Ahoy Students! Cruise Ship Doubles As College Dorm
Students at St. Mary's College of Maryland are starting an impromptu semester at sea — sort of. They will live on a cruise ship that's docked in a river just off campus. The 300-foot Sea Voyager will serve as a floating residence hall because two dorms infested with mold spores were deemed uninhabitable.
Joseph Urgo is president of the small liberal arts college, which is on the western shore of the Chesapeake Bay in St. Mary's City. He says the floating residence hall on the St. Mary's River makes perfect sense for the college.
"The river's a really critical part of the college's identity, so having this here in some ways is really an organic solution for us," Urgo says.
The St. Mary's Seahawks are known for aquatic sports. Their sailing team has won many national titles. So when an alumnus mentioned that the Sea Voyager was available, the college moved quickly. It was already spending around $1 million on hotels and shuttles for the displaced students, and the cruise ship didn't cost much more.
Still, the decision came as a surprise to students. They were in for an even bigger surprise when they started moving into the ship's cabins.
Mary Beth McAndrews is a freshman at St. Mary's. At 5 feet, 10 inches, her feet hang off her new bed. There's hardly enough room for two of these mini-beds in the room — even without the clothes, books and shoes that she and her roommate will house here.
McAndrews' mom looks for the bright side in all of this, which is quite literally the afternoon sun reflecting on the St. Mary's River. Her daughter isn't impressed. She'd prefer more space, but Mary Beth McAndrews is taking the experience in stride.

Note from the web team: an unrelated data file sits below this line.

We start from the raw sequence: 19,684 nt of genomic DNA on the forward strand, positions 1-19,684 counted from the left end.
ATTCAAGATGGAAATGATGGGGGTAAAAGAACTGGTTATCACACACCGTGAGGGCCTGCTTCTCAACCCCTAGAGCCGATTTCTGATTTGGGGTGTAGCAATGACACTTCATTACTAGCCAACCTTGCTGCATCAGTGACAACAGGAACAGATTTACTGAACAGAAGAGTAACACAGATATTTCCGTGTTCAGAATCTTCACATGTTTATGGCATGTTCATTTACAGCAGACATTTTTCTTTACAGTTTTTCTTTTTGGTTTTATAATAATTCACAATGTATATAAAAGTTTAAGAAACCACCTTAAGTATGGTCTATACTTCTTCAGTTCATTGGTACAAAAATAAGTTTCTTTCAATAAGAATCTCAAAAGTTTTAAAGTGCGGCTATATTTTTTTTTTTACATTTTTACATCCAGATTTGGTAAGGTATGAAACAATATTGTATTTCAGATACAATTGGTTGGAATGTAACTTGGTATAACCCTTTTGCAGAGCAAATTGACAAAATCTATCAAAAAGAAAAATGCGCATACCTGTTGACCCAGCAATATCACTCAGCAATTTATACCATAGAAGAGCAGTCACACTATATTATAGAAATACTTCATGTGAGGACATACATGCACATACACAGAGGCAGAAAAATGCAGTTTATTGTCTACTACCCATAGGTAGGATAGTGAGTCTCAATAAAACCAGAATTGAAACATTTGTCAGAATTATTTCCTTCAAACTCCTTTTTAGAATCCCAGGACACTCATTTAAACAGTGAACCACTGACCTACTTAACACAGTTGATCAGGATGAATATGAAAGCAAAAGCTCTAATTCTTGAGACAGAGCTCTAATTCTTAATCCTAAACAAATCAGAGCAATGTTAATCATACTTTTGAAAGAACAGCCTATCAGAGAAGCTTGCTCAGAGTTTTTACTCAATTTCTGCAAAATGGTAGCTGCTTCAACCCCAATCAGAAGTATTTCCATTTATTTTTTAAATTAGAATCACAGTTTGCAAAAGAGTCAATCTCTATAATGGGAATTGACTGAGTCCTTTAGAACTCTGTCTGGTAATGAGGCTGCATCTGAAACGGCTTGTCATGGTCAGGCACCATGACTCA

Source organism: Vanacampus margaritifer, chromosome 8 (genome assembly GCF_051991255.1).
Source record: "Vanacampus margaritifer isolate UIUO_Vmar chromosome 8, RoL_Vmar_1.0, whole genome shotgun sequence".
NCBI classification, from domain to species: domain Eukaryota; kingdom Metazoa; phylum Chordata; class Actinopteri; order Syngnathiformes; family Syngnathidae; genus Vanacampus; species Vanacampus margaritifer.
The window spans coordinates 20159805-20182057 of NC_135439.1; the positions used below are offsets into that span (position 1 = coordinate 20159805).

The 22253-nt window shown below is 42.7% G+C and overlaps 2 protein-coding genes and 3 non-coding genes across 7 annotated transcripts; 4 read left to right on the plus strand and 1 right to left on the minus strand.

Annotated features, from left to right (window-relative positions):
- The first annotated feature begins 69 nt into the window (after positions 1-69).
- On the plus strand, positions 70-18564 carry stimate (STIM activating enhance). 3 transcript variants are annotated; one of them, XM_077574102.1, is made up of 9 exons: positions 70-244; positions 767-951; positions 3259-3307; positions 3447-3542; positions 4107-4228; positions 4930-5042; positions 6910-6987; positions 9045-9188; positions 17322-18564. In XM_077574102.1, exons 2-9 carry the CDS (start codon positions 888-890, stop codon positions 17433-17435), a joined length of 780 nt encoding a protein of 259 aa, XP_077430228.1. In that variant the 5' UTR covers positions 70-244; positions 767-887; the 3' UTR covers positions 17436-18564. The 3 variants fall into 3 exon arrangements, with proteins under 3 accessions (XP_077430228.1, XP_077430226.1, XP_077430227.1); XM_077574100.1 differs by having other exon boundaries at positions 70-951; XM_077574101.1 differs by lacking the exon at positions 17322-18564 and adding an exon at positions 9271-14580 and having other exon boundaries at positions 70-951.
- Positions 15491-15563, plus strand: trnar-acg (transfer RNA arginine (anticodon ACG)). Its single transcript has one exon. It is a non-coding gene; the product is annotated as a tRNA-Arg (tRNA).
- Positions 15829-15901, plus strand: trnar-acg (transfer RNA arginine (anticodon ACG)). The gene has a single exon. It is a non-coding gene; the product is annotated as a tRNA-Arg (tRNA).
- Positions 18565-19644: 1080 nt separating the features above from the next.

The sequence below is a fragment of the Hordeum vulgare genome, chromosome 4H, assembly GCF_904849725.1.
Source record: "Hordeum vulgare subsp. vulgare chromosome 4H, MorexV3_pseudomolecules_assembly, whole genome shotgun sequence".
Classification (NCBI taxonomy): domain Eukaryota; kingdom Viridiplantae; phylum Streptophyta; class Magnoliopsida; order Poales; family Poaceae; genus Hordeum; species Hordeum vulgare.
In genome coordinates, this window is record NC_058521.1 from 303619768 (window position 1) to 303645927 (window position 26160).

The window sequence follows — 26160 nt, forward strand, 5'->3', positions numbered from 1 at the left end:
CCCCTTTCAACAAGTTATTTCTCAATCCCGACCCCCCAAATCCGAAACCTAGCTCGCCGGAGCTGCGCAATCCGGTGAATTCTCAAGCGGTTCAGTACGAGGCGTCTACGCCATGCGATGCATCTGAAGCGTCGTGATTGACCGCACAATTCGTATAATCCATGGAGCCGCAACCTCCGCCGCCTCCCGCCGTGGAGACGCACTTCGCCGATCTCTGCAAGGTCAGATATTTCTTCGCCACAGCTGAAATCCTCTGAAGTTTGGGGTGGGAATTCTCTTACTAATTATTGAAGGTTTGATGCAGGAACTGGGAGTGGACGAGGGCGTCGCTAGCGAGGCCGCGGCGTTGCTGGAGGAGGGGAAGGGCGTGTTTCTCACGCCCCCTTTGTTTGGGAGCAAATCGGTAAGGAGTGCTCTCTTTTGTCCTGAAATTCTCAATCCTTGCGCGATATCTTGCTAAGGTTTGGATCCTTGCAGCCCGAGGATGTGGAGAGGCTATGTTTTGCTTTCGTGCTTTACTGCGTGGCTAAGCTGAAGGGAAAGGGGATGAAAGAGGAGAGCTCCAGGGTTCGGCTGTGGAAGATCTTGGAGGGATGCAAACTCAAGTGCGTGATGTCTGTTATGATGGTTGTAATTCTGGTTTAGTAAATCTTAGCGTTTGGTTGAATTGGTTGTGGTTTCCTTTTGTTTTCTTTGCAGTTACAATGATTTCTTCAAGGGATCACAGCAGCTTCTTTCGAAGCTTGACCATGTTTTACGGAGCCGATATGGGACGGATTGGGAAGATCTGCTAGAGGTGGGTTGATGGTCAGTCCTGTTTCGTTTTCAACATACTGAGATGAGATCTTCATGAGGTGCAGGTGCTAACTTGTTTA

"It's aggravating now, but in the long run, I'll be like, 'Hey, I lived on a boat in college — and a hotel and a dorm — so it's a fun story to tell people," she says.
Down the hall, Diana Zhang is taking a first look at her cabin-cubicle. She and her roommate, Catherine DeCesare, have brought only the bare minimum. Zhang says the shifts have taken a toll on her grades.
"The moving in and moving out, being late for the classes — you miss the stuff which you [are] supposed to learn," Zhang says.
St. Mary's isn't the first college to charter a ship because of adverse circumstances. Some New Orleans-area colleges took the same route when residence halls were ravaged by Hurricane Katrina.
Anthony Lorino, the chief financial officer at Tulane University, says the cruise ship there wasn't exactly a luxury liner. "It was not paradise. It was nice, it was clean, but it wasn't extravagant," he says. There were no chocolate fountains or slot machines and the bar was closed.
The Sea Voyager doesn't even have laundry machines for St. Mary's students to use. With limited occupancy and tight security, the ship is unlikely to become party central — although St. Mary's students could prove to be as resourceful as their college's administrators.
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